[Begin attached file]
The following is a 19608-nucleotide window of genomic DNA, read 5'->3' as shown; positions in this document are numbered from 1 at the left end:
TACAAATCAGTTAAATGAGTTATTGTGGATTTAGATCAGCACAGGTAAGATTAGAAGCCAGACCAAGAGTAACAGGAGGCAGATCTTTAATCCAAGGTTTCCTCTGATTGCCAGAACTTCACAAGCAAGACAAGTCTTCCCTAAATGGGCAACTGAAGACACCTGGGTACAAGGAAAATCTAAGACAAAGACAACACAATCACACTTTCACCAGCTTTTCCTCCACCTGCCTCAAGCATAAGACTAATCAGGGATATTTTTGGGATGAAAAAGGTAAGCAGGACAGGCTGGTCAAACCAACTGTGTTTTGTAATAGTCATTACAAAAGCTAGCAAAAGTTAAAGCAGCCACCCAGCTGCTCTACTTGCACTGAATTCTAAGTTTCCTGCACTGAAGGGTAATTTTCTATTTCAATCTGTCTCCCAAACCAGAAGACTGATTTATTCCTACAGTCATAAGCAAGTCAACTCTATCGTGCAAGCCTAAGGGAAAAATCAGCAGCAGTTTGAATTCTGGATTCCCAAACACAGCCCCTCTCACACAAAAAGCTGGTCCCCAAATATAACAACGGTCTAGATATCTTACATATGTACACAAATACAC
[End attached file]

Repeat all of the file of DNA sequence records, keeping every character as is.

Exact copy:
The following is a 19608-nucleotide window of genomic DNA, read 5'->3' as shown; positions in this document are numbered from 1 at the left end:
TACAAATCAGTTAAATGAGTTATTGTGGATTTAGATCAGCACAGGTAAGATTAGAAGCCAGACCAAGAGTAACAGGAGGCAGATCTTTAATCCAAGGTTTCCTCTGATTGCCAGAACTTCACAAGCAAGACAAGTCTTCCCTAAATGGGCAACTGAAGACACCTGGGTACAAGGAAAATCTAAGACAAAGACAACACAATCACACTTTCACCAGCTTTTCCTCCACCTGCCTCAAGCATAAGACTAATCAGGGATATTTTTGGGATGAAAAAGGTAAGCAGGACAGGCTGGTCAAACCAACTGTGTTTTGTAATAGTCATTACAAAAGCTAGCAAAAGTTAAAGCAGCCACCCAGCTGCTCTACTTGCACTGAATTCTAAGTTTCCTGCACTGAAGGGTAATTTTCTATTTCAATCTGTCTCCCAAACCAGAAGACTGATTTATTCCTACAGTCATAAGCAAGTCAACTCTATCGTGCAAGCCTAAGGGAAAAATCAGCAGCAGTTTGAATTCTGGATTCCCAAACACAGCCCCTCTCACACAAAAAGCTGGTCCCCAAATATAACAACGGTCTAGATATCTTACATATGTACACAAATACAC